After two years of being threatened with complete funding cutoffs from the state, some of California’s adult day health care centers are finally seeing a ray of hope.
Medi-Cal-supported adult day health care centers, which currently attend to 35,000 elderly and disabled people during the day– providing medical help, socialization, and relief for family caregivers — had been targeted, amid statewide budget cuts, as one of Medi-Cal’s largest general fund expenditures. But in the recent culmination of a lawsuit challenging the funding cutoff, the State’s Department of Health Services has announced a new 2012 adult care program that will close some centers but allow others to stay open with continued state support.
“We had so many participants who every day cried,” said Corinne Jan, CEO of Family Bridges, a health agency which runs the two Hong Fook Adult Day Care Centers in downtown Oakland, recalling the long period of uncertainty about the centers’ prospects. “They walked into the social worker’s room asking, ‘What’s going to happen to our future? What’s going to happen to me?'”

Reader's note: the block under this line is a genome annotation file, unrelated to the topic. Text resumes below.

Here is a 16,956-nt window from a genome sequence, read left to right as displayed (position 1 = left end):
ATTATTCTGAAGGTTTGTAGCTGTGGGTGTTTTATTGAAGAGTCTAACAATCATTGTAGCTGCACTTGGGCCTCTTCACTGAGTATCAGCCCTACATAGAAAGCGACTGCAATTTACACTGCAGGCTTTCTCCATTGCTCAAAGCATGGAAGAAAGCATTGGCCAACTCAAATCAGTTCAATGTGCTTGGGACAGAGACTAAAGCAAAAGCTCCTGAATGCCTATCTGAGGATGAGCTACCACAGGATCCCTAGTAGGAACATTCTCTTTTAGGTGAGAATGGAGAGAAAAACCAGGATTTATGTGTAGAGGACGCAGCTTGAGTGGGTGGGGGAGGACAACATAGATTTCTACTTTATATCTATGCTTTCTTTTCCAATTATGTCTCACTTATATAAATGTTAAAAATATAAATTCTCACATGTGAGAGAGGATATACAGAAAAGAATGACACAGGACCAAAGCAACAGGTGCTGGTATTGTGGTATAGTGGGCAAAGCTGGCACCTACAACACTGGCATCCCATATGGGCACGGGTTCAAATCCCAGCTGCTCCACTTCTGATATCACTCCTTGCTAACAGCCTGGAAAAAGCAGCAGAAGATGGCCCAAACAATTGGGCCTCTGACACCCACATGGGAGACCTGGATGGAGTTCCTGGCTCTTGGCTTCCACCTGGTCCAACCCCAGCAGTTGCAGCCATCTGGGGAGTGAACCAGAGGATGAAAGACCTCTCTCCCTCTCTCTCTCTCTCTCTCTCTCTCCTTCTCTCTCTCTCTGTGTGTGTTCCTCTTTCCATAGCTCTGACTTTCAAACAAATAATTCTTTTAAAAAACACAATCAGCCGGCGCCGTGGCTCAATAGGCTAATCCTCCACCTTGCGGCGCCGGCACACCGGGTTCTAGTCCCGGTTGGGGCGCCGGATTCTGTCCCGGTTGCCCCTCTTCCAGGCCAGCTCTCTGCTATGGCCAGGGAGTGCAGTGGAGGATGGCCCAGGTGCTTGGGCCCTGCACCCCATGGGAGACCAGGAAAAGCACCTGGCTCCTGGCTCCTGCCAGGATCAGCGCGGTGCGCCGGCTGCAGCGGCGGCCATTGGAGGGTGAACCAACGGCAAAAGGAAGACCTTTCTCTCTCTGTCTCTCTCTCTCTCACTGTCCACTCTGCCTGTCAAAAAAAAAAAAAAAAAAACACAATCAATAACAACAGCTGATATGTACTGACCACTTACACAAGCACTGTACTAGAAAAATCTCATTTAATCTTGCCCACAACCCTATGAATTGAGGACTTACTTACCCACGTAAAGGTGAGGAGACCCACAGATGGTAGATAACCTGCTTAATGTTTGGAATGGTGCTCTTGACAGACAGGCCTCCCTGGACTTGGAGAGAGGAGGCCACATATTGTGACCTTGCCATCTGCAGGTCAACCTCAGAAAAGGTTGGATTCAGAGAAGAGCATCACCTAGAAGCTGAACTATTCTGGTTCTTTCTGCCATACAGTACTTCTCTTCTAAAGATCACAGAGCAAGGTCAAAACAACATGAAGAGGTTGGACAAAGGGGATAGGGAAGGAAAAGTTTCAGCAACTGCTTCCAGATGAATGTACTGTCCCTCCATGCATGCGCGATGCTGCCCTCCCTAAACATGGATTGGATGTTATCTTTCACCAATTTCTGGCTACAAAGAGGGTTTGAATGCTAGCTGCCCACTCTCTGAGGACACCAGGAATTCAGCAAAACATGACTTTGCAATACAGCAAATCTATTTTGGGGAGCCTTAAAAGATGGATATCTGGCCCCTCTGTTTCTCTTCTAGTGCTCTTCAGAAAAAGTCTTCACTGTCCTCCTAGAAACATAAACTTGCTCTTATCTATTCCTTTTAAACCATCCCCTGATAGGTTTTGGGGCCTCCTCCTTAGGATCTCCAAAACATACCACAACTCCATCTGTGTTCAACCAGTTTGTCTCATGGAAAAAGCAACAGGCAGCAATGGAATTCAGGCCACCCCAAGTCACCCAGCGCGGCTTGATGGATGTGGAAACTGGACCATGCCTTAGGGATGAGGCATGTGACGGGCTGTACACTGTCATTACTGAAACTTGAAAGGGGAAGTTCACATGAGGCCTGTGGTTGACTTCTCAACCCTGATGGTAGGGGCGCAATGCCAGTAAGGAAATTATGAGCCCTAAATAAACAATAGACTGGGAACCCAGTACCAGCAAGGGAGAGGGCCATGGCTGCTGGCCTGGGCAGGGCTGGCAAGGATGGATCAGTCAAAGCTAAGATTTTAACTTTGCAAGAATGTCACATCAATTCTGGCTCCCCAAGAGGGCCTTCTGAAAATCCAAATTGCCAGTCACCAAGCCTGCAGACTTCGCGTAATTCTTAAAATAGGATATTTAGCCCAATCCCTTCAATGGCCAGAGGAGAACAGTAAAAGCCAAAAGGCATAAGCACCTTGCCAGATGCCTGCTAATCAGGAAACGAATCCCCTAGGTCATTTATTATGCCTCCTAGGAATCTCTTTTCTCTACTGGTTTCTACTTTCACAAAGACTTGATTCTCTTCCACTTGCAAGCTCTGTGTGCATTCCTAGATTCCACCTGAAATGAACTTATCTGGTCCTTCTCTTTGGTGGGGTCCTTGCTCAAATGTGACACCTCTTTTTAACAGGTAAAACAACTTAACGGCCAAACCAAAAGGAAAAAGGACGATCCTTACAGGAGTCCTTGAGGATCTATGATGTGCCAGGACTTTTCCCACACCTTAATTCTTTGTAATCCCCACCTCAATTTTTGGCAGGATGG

Jan spoke in an office at Hong Fook, while out in the main commons, dozens of elderly patients sat around communal tables — chatting in their native Cantonese and Mandarin, receiving attentions from nurses taking their blood pressure, and mimicking the sedentary Bao Jian Cao exercises displayed on three wide screens in the room. Those too frail to extend their arms all the way out took a milder approach, by watching the others.
Hong Fook, like other publicly-supported adult day healthcare centers in California, takes in over 400 patients – providing transportation to healthcare, socialization and a support system many would be left without if confined to their own home. “If we didn’t exist, in this cultural or language capacity, what would happen to them?” Jan asked. “This is their second home.”
Jan sad nearly all her patients depend entirely on monthly state Medi-Cal payments in order to be able to afford the center at its standard rate of $76 a day.